Platinum is harder and clearer than palladium. The grain is more apparent than even in the negative from which the print is made. (There is a limit apparently to the softness one can get on platinum.) However the image as it appears in the developer is exactly what will be there even hours of HCL later! This is a joy. (The image of platinum is much slower coming up than palladium. Id guess 3 mins as against 30 seconds to more or less completion of development). Using platinum as the underprinting gives one the chance to abandon the plate early in the game if it seems that the highlights are too dark or too light, since the image is unalterable by further time or manipulation.

Use of iridium with palladium. Is this basically a toning of the palladium image? Great cost is a discouraging factor in its use.

Because of the time consumed in constant experimentation it is necessary to ration oneself and keep the objective of making fine prints foremost. This leaves many technical questions unanswered.

Our whole use of the platinum process for print-making was conditioned by the existence of modern materials, (estar base films, aluminum sheets, surelyn) which enrich the possibilities of hand-coated platinum (palladium, iridium).

The separation of the enlarged negative image into the basic negative + a highlight mask + 1 or 2 overprintings for the shadows gives enormous scope to the printing possibilities. The image is in effect reassembled in an altered relationship of the components.

The Xenon light makes possible a consistent exposure of a consistent color temperature night and day. We have used it always with a paper test strip. The light is actually on a trolley which allows alteration of distance marked on a tape-measure on the floor.

The further the light source is from the printing frame, the nearer it approaches a point source but the time increases in geometric proportion. From a practice time point of view we tend to use 2 1/2 ft for the 4000 Xenon and 36 for the 8000 Xenon. A large fan blows on the printing frame glass during the entire exposure and an exhaust fan removes the heat that builds up rapidly in the exposing room.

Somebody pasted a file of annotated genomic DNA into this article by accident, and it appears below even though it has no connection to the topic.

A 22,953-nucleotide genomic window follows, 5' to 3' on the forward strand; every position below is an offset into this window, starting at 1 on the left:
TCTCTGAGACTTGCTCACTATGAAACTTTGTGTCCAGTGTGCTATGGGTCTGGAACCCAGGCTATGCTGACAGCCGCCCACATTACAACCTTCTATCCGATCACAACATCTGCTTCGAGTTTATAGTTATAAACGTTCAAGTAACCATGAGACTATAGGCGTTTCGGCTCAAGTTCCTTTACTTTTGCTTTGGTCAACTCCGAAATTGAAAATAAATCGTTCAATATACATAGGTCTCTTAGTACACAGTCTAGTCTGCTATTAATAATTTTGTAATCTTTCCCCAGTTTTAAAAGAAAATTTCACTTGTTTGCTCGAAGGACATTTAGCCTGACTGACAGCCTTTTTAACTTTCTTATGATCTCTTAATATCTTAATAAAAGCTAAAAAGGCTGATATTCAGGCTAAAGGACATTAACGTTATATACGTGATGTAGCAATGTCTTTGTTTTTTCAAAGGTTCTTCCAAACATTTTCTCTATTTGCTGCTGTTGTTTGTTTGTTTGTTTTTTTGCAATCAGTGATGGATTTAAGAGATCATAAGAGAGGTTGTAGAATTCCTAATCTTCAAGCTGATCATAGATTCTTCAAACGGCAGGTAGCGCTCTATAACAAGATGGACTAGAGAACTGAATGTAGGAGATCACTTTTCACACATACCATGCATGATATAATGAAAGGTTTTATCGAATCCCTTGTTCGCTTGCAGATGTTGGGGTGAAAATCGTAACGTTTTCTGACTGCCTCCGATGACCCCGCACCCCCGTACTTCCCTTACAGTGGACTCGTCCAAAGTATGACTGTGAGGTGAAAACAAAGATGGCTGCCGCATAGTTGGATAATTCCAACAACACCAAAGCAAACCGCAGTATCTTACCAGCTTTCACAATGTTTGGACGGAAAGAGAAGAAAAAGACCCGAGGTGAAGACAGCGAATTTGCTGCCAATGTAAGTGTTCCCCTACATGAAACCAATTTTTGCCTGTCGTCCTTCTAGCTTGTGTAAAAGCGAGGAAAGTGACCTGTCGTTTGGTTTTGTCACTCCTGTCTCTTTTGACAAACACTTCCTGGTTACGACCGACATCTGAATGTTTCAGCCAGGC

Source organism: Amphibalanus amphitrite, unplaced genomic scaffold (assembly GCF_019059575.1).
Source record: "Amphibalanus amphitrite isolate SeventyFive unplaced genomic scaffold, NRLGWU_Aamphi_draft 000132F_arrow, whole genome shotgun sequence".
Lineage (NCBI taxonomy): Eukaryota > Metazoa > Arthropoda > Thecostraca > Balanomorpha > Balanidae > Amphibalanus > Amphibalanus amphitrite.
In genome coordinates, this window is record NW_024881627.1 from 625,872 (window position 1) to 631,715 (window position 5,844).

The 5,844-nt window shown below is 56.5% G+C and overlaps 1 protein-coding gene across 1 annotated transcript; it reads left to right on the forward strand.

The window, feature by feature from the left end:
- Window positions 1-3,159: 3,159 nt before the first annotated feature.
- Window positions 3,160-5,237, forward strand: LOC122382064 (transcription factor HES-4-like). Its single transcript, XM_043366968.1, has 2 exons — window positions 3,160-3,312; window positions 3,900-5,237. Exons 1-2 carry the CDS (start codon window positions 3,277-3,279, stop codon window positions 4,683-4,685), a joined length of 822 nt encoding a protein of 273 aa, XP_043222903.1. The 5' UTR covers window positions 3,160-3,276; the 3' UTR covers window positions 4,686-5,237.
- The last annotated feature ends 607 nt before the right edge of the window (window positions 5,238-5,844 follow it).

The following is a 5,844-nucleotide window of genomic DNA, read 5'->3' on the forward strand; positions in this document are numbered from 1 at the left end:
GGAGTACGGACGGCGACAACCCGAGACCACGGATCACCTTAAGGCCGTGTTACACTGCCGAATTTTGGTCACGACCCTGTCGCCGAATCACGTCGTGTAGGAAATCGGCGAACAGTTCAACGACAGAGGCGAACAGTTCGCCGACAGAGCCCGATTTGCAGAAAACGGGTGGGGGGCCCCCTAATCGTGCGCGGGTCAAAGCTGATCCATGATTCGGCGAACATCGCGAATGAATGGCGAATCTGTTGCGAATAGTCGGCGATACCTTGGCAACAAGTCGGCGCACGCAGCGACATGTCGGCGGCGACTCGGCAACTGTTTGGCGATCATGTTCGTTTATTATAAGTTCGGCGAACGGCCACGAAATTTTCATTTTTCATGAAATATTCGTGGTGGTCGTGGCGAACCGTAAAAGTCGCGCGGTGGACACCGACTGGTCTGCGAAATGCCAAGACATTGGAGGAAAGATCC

There is a die supplied by Condit who made our strips. A punch is used to make the screw holes that eventually hold the registration strip. Indentations were ground into the printing frame glass to accommodate the raised studs of the registration strip and insure absolute flat contact of the elements enclosed in the frame during exposure.’

Cigarette No. 86, New York, 1972, Platinum/Palladium.
(Courtasy-Hamiltons Gallery)

Opening tomorrow is an exhibition of Irving Penn’s platinum/palladium prints at Hamilton’s Gallery in London, entitled ‘Cigarettes’ it shows how Penn transformed one of the most widely consumed and discarded products of consumer society from that of pure detritus into a symbolic representation of contemporary culture.  By printing images of  ‘Cigarettes’ in platinum, Penn elevated each image to the status of a rare object. The soft, broad tonal ranges and gentle contrasts accentuate the nature of the original objects, further emphasizing their material characteristics.

When the series of prints was first shown to John Szarkowski, the influential curator at the Museum of Modern Art in New York in 1975, he on the spot offered Penn an exclusive exhibition which took place later that year. The show incited significant controversy at the time, however today the prints are widely regarded as masterpieces. The complete series of 26 prints will be on display and am looking forward to visiting the gallery to see them myself.  I enjoyed reading Francis Hodgson’s early preview of the exhibition…..

 ‘They are beautiful, though. There are surfaces like aerial views of landscapes and like skin. There are the lovely gradations of platinum, finding ever tinier nuances between one grey and the next. The backgrounds, sometimes paler, sometimes heavier, seem to vary like the weather. There are the scars and wounds in the split paper, the folds and creases. Stray whiskers sprout at odd angles, the burn lines at the edge of unburnt paper are sometimes pin-sharp. That sharpness itself is a miracle – the focus in these pictures is merciless: big camera, studio conditions, unerring photographer.’

 Hodgson is a well respected writer on the history and culture of photography and his wonderfully insightful review can be found here.

 Irving Penn, ‘Cigarettes’ runs from June 21 to August 17 at Hamilton’s Gallery, 13 Carlos Place London. Accompany the show is an accurate fully illustrated catalogue raisonné of the exhibition, which can be purchased via the gallery or here